Yearning to earn, organically
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CTA. 2002. Yearning to earn, organically. Spore 97. CTA, Wageningen, The Netherlands.
Permanent link to this item: http://hdl.handle.net/10568/46440
Internet URL: http://spore.cta.int/images/stories/pdf/old/spore97.pdf
Three hundred years ago, an English fairy tale about a rural emigré played with the myth that the streets of London were paved with gold. Now it seems that people want to believe that the grocery shelves of London, New York, Milan and Tokyo are...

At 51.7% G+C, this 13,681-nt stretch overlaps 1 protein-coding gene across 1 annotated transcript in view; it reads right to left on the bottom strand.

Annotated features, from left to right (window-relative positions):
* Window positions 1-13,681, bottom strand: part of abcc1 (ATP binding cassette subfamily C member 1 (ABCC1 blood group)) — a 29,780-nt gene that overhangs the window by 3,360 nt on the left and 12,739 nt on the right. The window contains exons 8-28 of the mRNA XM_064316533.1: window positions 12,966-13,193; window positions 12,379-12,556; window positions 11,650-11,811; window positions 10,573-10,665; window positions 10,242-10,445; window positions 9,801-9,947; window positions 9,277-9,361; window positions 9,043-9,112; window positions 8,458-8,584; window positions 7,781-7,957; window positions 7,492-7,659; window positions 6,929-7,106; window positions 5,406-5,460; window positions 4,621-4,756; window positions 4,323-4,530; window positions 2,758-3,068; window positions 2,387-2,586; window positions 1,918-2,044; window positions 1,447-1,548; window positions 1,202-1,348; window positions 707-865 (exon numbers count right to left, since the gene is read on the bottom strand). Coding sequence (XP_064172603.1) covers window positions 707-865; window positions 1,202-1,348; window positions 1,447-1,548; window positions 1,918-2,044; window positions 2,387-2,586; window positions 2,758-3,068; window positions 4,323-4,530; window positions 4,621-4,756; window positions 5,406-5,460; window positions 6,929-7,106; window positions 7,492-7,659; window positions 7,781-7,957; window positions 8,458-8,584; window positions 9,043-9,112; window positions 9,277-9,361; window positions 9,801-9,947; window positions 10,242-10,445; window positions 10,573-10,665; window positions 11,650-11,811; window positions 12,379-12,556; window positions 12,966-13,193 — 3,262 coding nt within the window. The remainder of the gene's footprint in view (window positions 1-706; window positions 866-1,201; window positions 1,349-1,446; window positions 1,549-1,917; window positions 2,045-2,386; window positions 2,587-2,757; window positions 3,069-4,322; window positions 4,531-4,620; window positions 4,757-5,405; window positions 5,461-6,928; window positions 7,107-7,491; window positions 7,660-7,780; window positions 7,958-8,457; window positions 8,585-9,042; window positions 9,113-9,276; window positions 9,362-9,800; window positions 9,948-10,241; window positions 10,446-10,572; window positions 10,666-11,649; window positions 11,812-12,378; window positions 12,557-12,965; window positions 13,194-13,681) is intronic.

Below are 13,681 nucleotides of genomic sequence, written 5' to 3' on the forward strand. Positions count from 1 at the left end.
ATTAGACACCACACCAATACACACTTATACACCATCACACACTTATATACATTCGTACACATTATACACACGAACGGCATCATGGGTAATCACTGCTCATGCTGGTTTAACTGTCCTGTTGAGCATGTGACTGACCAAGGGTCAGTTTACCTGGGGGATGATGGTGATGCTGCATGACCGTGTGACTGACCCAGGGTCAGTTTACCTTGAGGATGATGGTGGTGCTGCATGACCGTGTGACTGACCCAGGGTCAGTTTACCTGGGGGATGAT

Three hundred years ago, an English fairy tale about a rural emigré played with the myth that the streets of London were paved with gold. Now it seems that people want to believe that the grocery shelves of London, New York, Milan and Tokyo are lined with gold too. They have a point, to some extent. Demand in the West for organic fruits and vegetables is enticing producers throughout the ACP regions and elsewhere to get organised and establish their foothold in the market of opportunity. More than 170 traders, producers, researchers and support agencies converged on Port-of-Spain, Trinidad and Tobago, in early October 2001 to do just that at a conference on diversifying regional exports through developing organic horticulture. They came from Cameroon, Malaysia, 17 Caribbean nations and departments, 11 countries of Central and South America, and eight countries of North America and Europe. The conference launched a new study on World Markets for Organic Fruit and Vegetables (see Publications) by FAO, the International Trade Centre of UNCTAD and WTO, and CTA. These bodies, together with the Centre for the Development of Enterprise, the Inter-American Institute for Cooperation on Agriculture, CAB International and Trinidad Ministry of Food Production and Marine Resources co-organised the event. Lively debates led to concrete proposals for national standards, regional certification, information services and special measures for smallholders wanting to switch to organic production. And what did they seem to miss out? Empirical studies in several Western cities at the end of 2001 indicated that the retail shelf space for organic produce is shrinking; maybe the market s growth is slowing down now. But a market it is, so catch it if you can.